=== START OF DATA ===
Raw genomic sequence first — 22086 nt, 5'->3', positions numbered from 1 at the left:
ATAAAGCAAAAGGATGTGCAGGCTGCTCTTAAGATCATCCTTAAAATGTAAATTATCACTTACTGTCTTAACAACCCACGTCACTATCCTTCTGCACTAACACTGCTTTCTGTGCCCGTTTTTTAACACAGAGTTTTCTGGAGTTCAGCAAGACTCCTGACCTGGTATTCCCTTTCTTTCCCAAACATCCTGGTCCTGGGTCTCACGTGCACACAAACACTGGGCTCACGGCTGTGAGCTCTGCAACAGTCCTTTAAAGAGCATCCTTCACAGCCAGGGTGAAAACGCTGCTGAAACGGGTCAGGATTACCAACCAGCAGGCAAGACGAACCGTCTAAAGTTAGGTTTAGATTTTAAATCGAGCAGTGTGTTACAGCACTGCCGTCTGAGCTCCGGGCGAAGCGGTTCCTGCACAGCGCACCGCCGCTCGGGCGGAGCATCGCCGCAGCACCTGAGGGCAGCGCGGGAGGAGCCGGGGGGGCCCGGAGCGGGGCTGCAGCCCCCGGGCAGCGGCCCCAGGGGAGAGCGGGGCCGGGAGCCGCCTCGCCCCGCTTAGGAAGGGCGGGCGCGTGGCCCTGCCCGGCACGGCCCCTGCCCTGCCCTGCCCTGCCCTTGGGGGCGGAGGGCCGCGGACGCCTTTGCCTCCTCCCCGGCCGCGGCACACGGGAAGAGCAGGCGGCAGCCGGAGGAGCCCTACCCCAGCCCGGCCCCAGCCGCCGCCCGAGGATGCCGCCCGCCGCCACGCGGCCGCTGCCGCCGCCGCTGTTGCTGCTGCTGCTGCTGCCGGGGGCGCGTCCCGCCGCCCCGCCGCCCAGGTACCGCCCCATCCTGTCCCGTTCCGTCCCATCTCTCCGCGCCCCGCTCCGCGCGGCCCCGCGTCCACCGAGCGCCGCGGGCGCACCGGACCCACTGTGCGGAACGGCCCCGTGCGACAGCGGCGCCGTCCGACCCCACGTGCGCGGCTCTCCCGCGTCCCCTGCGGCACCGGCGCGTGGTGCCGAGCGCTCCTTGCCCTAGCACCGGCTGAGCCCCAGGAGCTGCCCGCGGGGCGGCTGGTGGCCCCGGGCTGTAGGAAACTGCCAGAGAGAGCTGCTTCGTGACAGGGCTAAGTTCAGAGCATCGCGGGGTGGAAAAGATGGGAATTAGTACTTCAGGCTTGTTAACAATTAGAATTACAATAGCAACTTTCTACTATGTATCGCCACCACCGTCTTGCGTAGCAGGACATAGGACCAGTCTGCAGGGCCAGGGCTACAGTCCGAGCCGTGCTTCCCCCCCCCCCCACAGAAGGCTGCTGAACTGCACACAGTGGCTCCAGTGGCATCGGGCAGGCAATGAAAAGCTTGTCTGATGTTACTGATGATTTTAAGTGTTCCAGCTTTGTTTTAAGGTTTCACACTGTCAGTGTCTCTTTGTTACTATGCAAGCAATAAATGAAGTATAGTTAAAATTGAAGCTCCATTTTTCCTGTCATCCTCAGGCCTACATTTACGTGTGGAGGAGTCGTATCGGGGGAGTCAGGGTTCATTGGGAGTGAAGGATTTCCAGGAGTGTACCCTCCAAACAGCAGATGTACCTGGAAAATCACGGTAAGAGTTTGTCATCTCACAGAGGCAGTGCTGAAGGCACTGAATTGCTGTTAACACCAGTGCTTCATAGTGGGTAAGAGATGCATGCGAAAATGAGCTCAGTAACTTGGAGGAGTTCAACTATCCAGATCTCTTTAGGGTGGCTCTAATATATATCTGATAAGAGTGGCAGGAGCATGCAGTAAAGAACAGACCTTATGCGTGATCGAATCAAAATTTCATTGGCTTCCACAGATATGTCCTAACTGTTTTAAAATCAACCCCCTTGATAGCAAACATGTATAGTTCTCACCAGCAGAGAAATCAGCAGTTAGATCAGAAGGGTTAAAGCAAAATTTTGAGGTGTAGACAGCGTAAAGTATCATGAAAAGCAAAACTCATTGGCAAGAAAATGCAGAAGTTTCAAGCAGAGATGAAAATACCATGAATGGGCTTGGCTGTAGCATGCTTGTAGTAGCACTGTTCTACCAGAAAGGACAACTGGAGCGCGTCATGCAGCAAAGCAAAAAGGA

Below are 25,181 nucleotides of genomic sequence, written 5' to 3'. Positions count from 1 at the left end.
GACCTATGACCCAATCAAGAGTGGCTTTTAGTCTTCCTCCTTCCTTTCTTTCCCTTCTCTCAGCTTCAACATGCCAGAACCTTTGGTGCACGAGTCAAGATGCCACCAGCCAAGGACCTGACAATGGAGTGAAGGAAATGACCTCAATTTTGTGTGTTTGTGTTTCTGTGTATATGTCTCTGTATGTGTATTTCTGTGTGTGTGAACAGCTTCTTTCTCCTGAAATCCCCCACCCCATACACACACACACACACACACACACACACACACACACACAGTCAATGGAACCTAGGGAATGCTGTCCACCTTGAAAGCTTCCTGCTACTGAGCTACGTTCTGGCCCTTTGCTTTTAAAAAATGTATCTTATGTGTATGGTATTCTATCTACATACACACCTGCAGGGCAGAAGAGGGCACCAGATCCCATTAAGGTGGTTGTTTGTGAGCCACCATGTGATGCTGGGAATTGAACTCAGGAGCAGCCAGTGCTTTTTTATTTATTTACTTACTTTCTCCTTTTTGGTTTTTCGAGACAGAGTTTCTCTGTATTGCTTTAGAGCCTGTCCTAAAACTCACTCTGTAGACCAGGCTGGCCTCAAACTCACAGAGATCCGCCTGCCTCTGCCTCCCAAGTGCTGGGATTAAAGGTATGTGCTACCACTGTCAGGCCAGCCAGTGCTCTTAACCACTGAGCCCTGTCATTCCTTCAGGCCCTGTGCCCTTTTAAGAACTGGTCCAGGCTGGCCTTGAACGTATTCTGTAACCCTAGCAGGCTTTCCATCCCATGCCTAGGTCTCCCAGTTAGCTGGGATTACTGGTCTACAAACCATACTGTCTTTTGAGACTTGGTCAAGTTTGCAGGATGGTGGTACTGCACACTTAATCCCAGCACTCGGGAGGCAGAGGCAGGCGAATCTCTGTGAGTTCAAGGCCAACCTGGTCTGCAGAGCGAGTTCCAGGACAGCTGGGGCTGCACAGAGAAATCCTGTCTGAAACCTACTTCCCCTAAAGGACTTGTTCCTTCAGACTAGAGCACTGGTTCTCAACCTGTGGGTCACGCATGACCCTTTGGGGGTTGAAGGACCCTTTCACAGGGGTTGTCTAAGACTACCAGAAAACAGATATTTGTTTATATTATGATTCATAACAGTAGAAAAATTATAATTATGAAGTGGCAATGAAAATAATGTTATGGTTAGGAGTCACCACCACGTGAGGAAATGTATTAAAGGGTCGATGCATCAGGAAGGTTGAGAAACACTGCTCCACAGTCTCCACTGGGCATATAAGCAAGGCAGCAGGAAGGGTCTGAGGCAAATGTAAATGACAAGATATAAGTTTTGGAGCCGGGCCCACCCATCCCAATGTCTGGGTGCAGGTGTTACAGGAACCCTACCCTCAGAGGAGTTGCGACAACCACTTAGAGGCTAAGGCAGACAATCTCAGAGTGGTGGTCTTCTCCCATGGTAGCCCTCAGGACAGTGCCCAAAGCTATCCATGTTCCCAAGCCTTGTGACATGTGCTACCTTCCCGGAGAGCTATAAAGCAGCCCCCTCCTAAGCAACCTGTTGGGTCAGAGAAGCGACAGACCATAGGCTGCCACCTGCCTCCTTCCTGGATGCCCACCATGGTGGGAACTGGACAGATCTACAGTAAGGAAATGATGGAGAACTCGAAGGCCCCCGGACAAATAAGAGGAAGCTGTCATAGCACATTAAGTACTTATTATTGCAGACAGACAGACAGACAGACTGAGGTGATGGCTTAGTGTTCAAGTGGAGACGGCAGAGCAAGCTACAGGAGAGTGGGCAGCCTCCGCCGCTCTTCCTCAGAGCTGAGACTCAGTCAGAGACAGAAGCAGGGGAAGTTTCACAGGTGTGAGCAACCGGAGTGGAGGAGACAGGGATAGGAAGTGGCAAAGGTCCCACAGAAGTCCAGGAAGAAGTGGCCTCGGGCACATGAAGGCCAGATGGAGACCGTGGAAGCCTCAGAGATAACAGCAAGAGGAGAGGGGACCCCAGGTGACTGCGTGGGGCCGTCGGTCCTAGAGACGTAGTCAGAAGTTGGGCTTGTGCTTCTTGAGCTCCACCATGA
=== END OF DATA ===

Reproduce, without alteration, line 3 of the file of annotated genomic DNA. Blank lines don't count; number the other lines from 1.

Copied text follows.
Below are 25,181 nucleotides of genomic sequence, written 5' to 3'. Positions count from 1 at the left end.